Dr. Miles Doleac announces next project

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Local filmmaker and Southern Miss professor Miles Doleac, Ph.D., announced that his next feature-length project ‘Bat Boy’ will be filmed summer 2019 in Hattiesburg.

Doleac announced the film on Facebook Jan. 12, where the writer for ‘Bat Boy’ Jim Bulian announced filming would begin in May. Bulian has worked as associate producer on earlier films by Doleac.

Doleac said he was excited to branch out into a genre of film he had not covered before. “It’s a coming of age film about two brothers in the 1970s, one of which suffers from cystic fibrosis, and their connection through baseball over a summer,” he said.

Doleac also compared it to the classics like ‘Stand By Me’ and ‘Sandlot.’ He said the difference between this film and his past films is that this one appeals to the child inside of him.

“I like things that are a bit more stylized, hard-hitting or cutting edge, but something about this script appealed to the nine-year-old kid in me,” Doleac said. “[‘Bat Boy’ has] this dreamy, nostalgic nature to it. I think it’s mostly about family and the bond between the two brothers.”

Producer and collaborator for ‘Bat Boy’ Wesley O’Mary said the movie was relatable and nostalgic and has clear and simple themes.

“[Doleac’s] films have always had multiple things they might be saying—they leave a lot for the audience to decide upon, but ‘Bat Boy’ is very direct,” O’Mary said. “What attracted me to it were the friendships in the script.”

The biggest challenge Doleac said he would face is finding the cast, which will mostly be made up of children.

Lindsey Kelley, second year Southern Miss graduate student, worked as a set designer on the theatrical production of ‘Hedwig and the Angry Itch,’ which Doleac directed. Lindsey said he was great to work with.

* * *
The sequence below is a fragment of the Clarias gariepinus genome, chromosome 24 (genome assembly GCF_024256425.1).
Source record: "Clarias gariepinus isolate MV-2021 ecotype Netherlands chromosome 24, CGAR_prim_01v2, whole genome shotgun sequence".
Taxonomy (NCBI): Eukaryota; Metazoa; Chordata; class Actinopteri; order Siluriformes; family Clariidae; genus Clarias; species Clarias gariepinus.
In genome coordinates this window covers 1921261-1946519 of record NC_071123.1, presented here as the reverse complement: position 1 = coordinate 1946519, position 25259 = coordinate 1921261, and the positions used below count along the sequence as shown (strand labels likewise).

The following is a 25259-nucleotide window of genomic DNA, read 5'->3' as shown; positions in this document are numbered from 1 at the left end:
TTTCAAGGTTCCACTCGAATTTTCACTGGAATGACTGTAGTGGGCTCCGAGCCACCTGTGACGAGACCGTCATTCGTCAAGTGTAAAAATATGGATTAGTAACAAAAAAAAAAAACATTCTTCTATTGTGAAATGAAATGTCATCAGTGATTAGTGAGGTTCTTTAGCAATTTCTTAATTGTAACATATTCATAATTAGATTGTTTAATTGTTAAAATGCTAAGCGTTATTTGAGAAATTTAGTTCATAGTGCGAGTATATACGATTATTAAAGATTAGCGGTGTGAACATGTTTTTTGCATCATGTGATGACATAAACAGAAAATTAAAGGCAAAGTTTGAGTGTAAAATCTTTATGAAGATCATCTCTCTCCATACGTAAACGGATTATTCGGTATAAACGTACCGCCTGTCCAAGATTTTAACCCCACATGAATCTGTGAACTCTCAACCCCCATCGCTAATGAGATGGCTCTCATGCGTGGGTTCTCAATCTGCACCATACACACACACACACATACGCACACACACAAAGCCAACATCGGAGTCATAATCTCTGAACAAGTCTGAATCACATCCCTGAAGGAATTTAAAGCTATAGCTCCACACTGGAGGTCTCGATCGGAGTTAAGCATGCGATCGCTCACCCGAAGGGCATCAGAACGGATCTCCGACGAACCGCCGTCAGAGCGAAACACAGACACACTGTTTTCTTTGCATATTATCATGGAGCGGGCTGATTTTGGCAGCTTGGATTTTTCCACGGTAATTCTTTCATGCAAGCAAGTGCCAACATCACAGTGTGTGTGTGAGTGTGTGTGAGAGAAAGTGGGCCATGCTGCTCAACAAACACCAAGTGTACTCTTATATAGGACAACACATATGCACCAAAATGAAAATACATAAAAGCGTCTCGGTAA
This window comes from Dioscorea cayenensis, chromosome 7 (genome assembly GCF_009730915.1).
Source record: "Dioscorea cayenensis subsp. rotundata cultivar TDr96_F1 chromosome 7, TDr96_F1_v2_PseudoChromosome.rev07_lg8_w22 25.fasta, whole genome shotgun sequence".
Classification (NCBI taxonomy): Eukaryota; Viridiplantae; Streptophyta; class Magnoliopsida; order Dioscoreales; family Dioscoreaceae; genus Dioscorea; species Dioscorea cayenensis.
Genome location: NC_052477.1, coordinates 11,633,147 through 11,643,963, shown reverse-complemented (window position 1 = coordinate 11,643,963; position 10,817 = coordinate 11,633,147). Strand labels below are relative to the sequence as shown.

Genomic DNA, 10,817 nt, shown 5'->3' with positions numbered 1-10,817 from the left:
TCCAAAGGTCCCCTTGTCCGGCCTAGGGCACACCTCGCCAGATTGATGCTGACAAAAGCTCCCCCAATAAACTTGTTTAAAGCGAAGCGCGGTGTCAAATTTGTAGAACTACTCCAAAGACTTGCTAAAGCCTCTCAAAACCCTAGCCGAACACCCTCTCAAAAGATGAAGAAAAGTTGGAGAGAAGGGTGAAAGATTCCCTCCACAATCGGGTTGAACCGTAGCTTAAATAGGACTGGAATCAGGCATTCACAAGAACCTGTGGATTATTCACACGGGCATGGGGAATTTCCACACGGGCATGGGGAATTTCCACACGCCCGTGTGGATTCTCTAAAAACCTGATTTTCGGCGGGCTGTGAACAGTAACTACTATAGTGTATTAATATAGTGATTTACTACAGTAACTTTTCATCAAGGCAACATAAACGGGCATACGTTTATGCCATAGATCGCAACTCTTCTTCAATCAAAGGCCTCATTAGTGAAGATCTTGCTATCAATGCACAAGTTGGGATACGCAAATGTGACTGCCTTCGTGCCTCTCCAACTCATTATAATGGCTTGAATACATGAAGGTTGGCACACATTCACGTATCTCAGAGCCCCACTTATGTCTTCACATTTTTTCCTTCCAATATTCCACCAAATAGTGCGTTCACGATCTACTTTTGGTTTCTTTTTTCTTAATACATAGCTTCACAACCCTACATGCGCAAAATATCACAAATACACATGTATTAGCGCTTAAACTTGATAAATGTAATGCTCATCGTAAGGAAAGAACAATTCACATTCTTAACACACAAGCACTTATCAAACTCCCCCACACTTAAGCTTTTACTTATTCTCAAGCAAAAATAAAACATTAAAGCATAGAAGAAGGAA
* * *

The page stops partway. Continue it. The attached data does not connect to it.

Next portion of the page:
“From the beginning, he was really involved in the process, and the conversations were really good,” Lindsey said of her time working with Doleac. She continued, “It was actually a really lovely process. It was my first time in set design, and it definitely gave me [a good start] for my career.”

O’Mary said the best way to understand the film industry is to get practical experience outside of the classroom.

“It’s the things you don’t expect are the real obstacles while working,” O’Mary said. “People shouldn’t feel that they don’t have a shot to work with us. Anybody is always welcome to come to us, and we can get them experience.”

Doleac praised the variety of talents and locations to film in Mississippi and O’Mary’s willingness to help people of all levels of experience get into the industry.

“We feel like we’ve made a connection with this community,” Doleac said. “I think we’re finally starting to reap the benefits  because we’ve committed to being here.”

The most recent of Doleac’s films is ‘Hallowed Ground,’ a film he described as a “female-forward and socially relevant” horror film, which will premiere at the Grand Theatre June 7.

image courtesy IMDb